George, Gilu (2012) Genotype By Environment Interaction in Shoot Branching. PhD thesis, University of York.
Available under License Creative Commons Attribution-Noncommercial-No Derivative Works 2.0 UK: England & Wales.
Plant development is highly plastic, allowing plants to adapt to constant changes in environmental conditions. An excellent example of developmental plasticity is shoot branching. The final architecture of the shoot system is determined by the integration of environmental cues such as light and nutrients with endogenous cues. In this thesis the effect of Nitrogen (N) availability on Arabidopsis shoot branching was used as a model to investigate plant developmental plasticity. In particular, natural variation in shoot branching response to N supply was investigated using a set of multi parent advanced generation inter cross (MAGIC) lines (Kover et al., 2009). Correlations between traits in a selected group of MAGIC lines revealed several interesting correlations, characterising two strategies for N response. One strategy involved flowering early, maintaining branch numbers of low N, and minimal shift in resource allocation to roots. This was associated with good seed yield and yield retention on low N. An alternative strategy involves late flowering, high branching on high N but low branching on low N, (i.e. high branching plasticity), and a substantial increase in root fraction on Low N. This was associated with high seed yields on high N, but poor yield retention on low N. The molecular basis for these different strategies are currently unknown, but it seems likely that plant hormones are involved. Analysis of bud activation on isolated nodal stem segments provided strong evidence that the regulation of branching by N availability requires strigolactone (SL), and that strigolactone acts by increasing the competition between buds. There was some evidence of strigolatone resistance in a low plasticity MAGIC line. Shoot system architecture is a key factor underlying crop yield, and yield stability under low N input is an agricultural priority. Therefore, in parallel the branching responses of a set of Brassica rapa lines to N limitation were determined. Results highlight many conserved features between Arabidopsis and Brassica, as well as some differences. These comparisons should aid breeding for shoot system architectures that can deliver improved yield under low N.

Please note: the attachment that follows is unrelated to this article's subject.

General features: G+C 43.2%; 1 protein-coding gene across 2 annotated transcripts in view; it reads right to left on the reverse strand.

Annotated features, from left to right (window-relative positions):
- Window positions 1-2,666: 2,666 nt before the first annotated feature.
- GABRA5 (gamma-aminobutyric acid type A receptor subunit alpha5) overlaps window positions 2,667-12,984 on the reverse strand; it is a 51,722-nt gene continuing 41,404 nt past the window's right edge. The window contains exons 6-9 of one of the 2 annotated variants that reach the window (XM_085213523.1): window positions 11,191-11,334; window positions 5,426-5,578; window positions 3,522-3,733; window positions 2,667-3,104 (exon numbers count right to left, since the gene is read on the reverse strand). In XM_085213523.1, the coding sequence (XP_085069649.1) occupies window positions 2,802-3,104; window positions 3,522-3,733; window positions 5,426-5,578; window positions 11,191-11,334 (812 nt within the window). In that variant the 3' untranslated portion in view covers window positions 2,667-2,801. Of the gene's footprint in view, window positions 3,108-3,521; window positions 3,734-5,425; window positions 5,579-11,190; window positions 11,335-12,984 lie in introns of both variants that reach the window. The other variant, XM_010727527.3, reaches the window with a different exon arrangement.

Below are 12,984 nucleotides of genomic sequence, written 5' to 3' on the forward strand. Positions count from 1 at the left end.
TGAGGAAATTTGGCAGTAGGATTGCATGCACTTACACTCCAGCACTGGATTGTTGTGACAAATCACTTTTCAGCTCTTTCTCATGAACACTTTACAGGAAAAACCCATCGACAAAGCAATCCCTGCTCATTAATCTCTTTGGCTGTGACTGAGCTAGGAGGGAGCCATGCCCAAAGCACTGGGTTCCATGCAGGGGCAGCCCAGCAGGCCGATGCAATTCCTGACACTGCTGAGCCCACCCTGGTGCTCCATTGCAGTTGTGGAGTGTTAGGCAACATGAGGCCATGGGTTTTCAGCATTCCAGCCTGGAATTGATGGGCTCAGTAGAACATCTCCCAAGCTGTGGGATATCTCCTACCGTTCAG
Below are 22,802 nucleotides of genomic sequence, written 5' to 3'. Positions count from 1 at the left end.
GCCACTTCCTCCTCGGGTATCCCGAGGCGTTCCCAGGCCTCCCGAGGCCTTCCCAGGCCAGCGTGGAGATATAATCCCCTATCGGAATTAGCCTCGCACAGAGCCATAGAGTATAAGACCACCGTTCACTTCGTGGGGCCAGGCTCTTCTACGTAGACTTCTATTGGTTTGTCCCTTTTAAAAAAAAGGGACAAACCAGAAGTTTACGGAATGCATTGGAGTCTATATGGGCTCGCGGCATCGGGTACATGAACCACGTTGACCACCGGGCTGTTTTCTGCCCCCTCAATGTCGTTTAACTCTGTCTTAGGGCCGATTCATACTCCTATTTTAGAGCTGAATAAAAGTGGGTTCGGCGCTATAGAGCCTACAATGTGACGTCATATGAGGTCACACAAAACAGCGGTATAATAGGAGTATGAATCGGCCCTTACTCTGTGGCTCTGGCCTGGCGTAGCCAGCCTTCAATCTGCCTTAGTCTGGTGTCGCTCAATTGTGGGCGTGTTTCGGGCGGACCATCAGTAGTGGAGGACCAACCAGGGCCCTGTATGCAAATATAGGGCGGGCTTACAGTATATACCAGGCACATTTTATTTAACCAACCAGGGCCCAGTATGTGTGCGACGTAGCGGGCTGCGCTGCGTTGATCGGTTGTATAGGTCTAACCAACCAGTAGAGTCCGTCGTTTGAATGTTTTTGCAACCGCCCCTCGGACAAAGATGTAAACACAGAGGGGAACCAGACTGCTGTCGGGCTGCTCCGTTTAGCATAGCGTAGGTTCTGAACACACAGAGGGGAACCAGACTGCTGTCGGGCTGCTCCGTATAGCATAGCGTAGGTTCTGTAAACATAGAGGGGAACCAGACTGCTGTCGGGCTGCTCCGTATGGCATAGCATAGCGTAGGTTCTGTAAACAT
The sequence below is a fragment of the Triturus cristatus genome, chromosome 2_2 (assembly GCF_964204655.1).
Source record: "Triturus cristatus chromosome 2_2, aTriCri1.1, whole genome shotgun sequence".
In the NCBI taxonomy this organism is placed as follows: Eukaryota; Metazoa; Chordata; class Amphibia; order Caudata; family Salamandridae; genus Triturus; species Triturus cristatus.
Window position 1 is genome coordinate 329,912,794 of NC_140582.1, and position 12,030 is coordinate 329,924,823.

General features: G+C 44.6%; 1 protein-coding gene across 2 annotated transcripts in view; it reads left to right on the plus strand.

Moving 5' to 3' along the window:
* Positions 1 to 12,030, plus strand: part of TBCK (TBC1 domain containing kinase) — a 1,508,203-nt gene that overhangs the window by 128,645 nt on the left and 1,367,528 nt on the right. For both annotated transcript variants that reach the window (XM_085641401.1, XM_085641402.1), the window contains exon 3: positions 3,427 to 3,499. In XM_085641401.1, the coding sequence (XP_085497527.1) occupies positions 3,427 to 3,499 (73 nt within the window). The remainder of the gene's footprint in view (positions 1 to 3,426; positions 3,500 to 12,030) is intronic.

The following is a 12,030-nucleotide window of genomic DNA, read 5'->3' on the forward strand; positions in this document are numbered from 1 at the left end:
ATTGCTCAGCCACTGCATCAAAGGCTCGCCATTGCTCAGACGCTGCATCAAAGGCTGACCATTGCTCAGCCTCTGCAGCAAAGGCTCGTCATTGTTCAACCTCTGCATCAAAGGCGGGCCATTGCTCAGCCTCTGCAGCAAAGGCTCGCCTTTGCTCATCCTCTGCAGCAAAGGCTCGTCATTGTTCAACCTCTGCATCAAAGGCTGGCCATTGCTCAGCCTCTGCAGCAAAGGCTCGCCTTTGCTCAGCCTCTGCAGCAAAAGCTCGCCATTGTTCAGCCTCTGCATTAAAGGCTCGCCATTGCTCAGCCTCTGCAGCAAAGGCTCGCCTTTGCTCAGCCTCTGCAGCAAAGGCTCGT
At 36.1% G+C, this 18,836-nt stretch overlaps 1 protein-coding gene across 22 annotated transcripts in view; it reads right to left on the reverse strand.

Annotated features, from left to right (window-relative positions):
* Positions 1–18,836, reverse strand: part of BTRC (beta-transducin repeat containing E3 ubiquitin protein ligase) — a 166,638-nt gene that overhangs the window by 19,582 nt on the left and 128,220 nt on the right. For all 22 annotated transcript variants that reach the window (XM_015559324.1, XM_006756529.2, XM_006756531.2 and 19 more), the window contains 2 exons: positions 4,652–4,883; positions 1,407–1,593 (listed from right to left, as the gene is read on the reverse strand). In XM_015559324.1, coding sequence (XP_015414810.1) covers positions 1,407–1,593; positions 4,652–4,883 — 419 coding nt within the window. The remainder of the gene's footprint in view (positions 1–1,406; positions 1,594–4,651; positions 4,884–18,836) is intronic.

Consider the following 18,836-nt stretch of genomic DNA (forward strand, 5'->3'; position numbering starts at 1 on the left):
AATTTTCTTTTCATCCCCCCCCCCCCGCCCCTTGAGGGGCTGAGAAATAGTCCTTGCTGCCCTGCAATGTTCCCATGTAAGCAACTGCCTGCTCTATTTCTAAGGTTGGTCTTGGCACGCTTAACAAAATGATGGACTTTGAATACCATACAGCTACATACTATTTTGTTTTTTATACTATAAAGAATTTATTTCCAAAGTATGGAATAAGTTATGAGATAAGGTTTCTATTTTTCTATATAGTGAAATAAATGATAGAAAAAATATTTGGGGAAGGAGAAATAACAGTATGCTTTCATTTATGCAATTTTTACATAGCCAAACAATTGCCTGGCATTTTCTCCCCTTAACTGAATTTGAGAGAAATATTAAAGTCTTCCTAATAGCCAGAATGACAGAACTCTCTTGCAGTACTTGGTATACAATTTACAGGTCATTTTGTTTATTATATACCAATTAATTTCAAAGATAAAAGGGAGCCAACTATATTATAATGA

|Item Type:||Thesis (PhD)|
|Keywords:||Genotype By Environment Intercations,Arabidopsis, Shoot Branching, Nitrate, Strigolactones, Brassica rapa|
|Department:||The University of York > Biology (York)|
|Deposited By:||Mrs Gilu George|
|Deposited On:||18 Oct 2012 09:54|
|Last Modified:||18 Oct 2012 09:54|
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